Rock and Soul legend Bobby Womack dead at 70

Controversy and scandal marked life of talented entertainer

Gregg Reese | 7/3/2014, midnight
While he never enjoyed the accolades or chart-topping success of some of his peers, arguably none of them could match ...

While he never enjoyed the accolades or chart-topping success of some of his peers, arguably none of them could match the artistic versatility of Bobby Womack. The consummate singer, songwriter, and guitarist died Friday at age 70. The cause of death was not immediately revealed.

His demise came as a surprise, given the significant health issues he’d overcome over the years. These included the drug addiction that claimed some of his colleagues, cancer both of the colon and prostate, and Alzheimer’s disease. As recently as two weeks prior, he’d given a live performance at a music festival in Tennessee.

Robert Dwayne Womack was born into an impoverished musical family in Cleveland, Ohio, and he and his siblings had an upbringing steeped in the gospel traditions brought north in the migration of African Americans from the south to urban enclaves in the Northeast, Midwest, and West.

Young Bobby proved to be proficient enough on guitar to accompany the family group, The Womack Brothers, as well as the Five Blind Boys of Mississippi on the Gospel and “Chittlin’ Circuit” during the early 1950s. He also developed an expressive baritone singing voice (patterned in part after the “hollers, screeches, and yelps” of Blind Boys lead singer Archie Brownlee) that served as a counterpoint to his brothers’ tenor voice.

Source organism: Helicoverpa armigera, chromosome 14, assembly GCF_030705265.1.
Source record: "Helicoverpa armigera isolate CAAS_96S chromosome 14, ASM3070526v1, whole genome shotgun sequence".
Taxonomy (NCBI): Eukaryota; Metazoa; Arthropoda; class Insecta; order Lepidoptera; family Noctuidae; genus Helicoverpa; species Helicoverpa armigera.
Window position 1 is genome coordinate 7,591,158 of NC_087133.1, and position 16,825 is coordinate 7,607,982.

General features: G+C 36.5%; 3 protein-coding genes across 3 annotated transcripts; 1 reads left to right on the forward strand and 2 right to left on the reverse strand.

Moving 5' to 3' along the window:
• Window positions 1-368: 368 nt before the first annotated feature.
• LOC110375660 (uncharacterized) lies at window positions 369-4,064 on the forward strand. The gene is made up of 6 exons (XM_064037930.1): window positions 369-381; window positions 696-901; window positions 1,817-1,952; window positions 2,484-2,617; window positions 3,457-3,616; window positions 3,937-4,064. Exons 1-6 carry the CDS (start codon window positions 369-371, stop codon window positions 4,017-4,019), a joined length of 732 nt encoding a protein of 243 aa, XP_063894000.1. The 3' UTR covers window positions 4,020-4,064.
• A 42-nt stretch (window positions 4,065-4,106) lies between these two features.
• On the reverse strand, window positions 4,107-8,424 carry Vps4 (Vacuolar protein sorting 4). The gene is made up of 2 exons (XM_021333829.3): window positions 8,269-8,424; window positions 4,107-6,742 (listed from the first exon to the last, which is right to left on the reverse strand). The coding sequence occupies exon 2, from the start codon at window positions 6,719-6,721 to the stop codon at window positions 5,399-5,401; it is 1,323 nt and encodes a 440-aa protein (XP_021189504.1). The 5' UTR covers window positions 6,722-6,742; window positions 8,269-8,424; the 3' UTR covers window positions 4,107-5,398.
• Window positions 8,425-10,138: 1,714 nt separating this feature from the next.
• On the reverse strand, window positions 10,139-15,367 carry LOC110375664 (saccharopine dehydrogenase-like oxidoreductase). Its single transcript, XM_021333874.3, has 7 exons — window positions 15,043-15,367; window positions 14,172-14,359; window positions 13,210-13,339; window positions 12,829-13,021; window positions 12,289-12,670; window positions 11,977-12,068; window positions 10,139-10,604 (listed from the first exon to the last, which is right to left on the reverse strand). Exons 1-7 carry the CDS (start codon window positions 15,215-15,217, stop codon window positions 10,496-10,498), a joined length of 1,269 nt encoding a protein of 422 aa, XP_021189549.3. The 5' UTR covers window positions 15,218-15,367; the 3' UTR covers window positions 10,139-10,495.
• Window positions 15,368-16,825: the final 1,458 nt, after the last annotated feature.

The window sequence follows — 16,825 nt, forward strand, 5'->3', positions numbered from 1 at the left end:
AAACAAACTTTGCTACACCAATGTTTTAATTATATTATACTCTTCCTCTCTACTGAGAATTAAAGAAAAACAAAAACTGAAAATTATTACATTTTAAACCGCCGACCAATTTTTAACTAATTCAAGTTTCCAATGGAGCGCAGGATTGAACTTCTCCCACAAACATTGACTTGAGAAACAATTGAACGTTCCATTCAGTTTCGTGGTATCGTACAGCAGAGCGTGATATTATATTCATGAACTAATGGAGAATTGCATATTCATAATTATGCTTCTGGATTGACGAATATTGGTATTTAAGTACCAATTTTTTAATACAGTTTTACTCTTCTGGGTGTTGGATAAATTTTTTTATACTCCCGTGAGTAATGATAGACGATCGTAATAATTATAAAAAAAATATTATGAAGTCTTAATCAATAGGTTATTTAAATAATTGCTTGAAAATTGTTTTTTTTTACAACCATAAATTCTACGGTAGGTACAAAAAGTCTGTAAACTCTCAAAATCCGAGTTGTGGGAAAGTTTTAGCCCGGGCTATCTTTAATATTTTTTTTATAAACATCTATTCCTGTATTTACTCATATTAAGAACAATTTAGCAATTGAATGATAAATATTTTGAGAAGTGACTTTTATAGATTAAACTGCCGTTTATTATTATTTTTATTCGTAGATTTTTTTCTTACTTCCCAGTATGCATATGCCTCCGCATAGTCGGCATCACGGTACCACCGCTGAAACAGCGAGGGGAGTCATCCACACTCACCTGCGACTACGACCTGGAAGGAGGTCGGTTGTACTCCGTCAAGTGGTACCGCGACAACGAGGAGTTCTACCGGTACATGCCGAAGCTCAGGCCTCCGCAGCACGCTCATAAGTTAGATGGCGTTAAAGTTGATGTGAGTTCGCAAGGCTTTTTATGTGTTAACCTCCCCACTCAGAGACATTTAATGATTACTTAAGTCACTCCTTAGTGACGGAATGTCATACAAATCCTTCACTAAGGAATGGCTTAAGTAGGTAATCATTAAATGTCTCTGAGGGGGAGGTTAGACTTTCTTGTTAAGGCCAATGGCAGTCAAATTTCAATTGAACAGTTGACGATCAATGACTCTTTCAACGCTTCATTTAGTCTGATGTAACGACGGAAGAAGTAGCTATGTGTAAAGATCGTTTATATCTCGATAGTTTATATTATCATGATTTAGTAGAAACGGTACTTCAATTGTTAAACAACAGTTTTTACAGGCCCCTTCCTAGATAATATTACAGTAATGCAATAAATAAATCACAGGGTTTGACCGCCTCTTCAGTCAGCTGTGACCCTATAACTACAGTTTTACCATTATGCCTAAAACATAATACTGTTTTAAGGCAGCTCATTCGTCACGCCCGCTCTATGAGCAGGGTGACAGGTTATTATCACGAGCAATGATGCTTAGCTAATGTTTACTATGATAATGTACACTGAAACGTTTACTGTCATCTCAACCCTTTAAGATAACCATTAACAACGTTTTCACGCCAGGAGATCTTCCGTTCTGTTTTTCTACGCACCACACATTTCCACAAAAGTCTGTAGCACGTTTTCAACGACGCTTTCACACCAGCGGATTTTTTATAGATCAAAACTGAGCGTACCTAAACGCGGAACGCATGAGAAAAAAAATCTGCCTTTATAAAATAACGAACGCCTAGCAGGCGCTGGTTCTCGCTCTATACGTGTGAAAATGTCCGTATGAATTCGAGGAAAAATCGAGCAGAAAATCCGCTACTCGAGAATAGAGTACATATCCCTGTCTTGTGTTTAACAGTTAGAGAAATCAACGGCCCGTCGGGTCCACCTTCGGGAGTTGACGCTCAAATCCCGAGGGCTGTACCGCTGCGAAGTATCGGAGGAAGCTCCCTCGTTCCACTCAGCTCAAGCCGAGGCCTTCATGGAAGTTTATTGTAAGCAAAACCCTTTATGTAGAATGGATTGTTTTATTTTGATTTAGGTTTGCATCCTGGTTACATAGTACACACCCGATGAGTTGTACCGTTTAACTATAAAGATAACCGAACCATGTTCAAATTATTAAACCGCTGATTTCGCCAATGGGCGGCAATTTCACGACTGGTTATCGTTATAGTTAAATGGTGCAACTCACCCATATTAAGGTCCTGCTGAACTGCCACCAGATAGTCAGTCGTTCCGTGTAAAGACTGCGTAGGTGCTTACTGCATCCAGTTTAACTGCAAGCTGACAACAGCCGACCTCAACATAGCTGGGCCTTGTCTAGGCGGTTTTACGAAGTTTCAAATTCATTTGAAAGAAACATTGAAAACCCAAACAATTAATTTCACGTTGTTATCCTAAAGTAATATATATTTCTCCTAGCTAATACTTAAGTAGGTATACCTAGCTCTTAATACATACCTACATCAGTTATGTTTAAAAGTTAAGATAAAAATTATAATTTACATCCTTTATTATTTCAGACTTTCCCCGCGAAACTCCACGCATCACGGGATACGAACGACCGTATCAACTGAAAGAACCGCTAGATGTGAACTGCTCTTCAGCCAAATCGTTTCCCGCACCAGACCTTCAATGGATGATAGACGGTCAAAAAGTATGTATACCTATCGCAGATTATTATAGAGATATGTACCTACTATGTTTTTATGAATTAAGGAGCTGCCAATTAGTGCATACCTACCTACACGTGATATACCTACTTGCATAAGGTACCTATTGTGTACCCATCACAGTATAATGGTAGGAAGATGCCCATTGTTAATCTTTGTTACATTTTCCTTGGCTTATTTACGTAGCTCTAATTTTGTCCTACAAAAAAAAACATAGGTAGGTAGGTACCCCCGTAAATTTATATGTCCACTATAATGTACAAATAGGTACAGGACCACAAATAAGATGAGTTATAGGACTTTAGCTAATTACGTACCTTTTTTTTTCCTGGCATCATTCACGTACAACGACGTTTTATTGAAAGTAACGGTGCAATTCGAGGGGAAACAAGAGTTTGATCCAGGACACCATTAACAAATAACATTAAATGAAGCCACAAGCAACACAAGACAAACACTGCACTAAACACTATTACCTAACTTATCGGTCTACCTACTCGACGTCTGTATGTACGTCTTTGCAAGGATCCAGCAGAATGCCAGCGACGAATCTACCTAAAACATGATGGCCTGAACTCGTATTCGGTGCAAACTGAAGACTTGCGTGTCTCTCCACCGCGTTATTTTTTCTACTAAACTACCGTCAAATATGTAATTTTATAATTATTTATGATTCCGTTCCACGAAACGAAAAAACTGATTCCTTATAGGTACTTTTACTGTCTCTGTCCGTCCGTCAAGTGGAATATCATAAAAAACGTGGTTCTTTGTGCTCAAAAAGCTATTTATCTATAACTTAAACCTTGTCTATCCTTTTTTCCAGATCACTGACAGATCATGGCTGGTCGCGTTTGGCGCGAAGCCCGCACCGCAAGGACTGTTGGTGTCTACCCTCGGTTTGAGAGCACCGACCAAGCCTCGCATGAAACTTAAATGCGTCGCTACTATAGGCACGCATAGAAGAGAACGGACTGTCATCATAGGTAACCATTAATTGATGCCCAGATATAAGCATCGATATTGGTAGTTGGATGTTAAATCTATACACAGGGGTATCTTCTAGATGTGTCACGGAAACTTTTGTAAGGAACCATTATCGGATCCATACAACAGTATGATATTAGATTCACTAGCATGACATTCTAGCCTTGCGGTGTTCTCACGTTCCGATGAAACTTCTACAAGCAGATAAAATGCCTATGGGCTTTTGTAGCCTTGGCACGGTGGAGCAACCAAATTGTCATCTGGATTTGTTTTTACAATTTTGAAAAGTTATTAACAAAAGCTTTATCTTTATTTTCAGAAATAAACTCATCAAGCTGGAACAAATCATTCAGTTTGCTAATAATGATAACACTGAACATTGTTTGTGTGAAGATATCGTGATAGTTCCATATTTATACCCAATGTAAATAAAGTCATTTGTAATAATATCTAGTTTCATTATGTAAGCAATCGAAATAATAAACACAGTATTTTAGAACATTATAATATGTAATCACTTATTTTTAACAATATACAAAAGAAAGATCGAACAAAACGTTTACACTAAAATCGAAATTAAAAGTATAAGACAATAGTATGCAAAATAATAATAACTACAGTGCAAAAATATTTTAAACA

This pedigree suited his nickname, “The Preacher,” a label he embraced, since men who took up this calling were at the pinnacle of the social pecking order in the community he grew up in. “…the preachers had everything in the neighborhood; they had all the money and the Cadillacs, and they got the best part of the chicken.”

The Womack siblings attracted the attention of another up-and-coming artist, Sam Cooke, who was then singing with the landmark quartet The Soul Stirrers. He, in turn, steered them to the more lucrative genre of secular music, eventually renamed them The Valentinos, and became a guru in their musical and professional endeavors. As Cooke’s star ascended with increasing crossover success, The Valentinos followed him to the West Coast, and became one the first groups signed to Cooke’s ground-breaking SAR Records, with the 1963 hit “Lookin’ for a Love.”

In a dual professional path that would continue throughout the decades, Bobby Womack pursued work as a session guitarist for the likes of Ray Charles, King Curtis, Aretha Franklin, Sly and the Family Stone, and others. A natural lefty, he was unique because he played a right-handed guitar upside down like another product of the Chittlin Circuit with whom he jammed and exchanged guitar techniques, Jimi Hendrix.

Womack also provided The Rolling Stones with their first number-one hit record—“It’s All Over Now” in 1964 (in 2009, Rolling Stone’s Ronnie Wood would induct Bobby Womack into The Rock and Roll Hall of Fame).

The well-publicized murder of Sam Cooke late in 1964, after a tryst with an alleged prostitute, caused the Valentinos’ career to stagnant. In a move that some think may have inhibited his rise to legitimate international superstardom, Cooke’s 21-year-old protégé (Womack) married the grieving widow, Barbara, a mere three months after his death, in a scenario rivaling anything Hollywood script hacks could muster.